The other day, I found a random box of “childhood treasures” in a closet. The most interesting thing I found in it was a folder with a number of book-related items, some old, some recent.
I found lists. Some are photocopies from high school teachers of “books to read.” I’d crossed out the ones I’d already read and highlighted ones that I had already read. Some lists had stars by the books I wanted to read. (One list is “25 Must Reads”: by now I’ve read all but five, and that makes me happy.) I found “top ten” lists from the newspaper. I found book club lists from when I went with my mom to her book club meetings (at least four years ago). I found corners ripped from my high school appointment book with random book and movie titles scribbled on it –
The Picture of Dorian Gray! Casablanca. Uncle Tom’s Cabin by Stowe.
I found notes. Most of them are notes from book reports my fellow students gave: Laura: Player Piano, Kurt Vonnegut. Lawrence: The Things They Carried, Tim O’Brien.
I found a notebook, and this to me is a most amazing find. At some point after all the notes scribbled in margins, I started listing all the books I want to read in a notebook. When I read the book, I highlighted it in the notebook. If I decided not to read it, I crossed it out and highlighted it. I recall imagining a notebook full of blue highlighted pages. Alas, there are fourteen pages of lists of books, both fiction and nonfiction and there is only a line or two of highlighting on each page. I look at it now and no, I still haven’t read most of the books. (But I don’t want to read most of them anymore; interesting how tastes change.)
I also found a list of “Books I Read” kept for a short time when I was 16 to 17. It is just one page, and it starts with an entry for May 1997 (Pride and Prejudice) and ends December 1998. I sure didn’t read very much in that period of time! There are a number of classics: some of them I don’t recall reading at all. Heart of Darkness in July 1998? Are you serious? I can’t recall a thing about it. There are also a few Mary Higgins Clark and John Grisham novels, and I don’t recall reading those either.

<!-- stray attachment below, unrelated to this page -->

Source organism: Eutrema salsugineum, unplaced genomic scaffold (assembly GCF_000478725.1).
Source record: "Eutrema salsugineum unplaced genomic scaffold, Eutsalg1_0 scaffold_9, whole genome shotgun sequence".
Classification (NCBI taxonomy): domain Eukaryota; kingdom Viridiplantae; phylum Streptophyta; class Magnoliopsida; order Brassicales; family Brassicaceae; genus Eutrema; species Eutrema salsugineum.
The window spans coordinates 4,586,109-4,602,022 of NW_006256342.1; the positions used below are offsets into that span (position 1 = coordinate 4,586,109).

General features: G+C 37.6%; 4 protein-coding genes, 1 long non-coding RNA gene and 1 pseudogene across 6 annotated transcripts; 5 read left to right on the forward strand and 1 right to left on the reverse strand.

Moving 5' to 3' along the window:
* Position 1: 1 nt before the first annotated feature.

The favorite thing about this list is July 13-July 15. I read Beloved over those two days. I’m pretty sure that was my first read of it, and I do remember the impressions I had when I read that. I mentioned them when I talked about The Book That Changed My Life, although I misremembered and thought I was a bit younger when I read it the first time.
I’m reading Beloved again this week, and I love it still. I don’t want to rush through it this time, though. I want to slow down and reread passages again and again.
I really did enjoy the “blast from the past” as I looked at past reading habits. I look at my ways of keeping track now (all computerized) and I wonder if I haven’t lost some of the charm: no more notebook with lists of books, no more newspaper clippings, and no notes in an appointment book (I don’t even have an appointment book other than my phone’s calendar).
And then I see how easily it is to track and organize my TBR list. No, notebooks are not better. I definitely prefer the digital age.
How do you track your TBR? Are you a list writer? Do you keep track of the books you’ve read? Do you save “must read” lists you come across?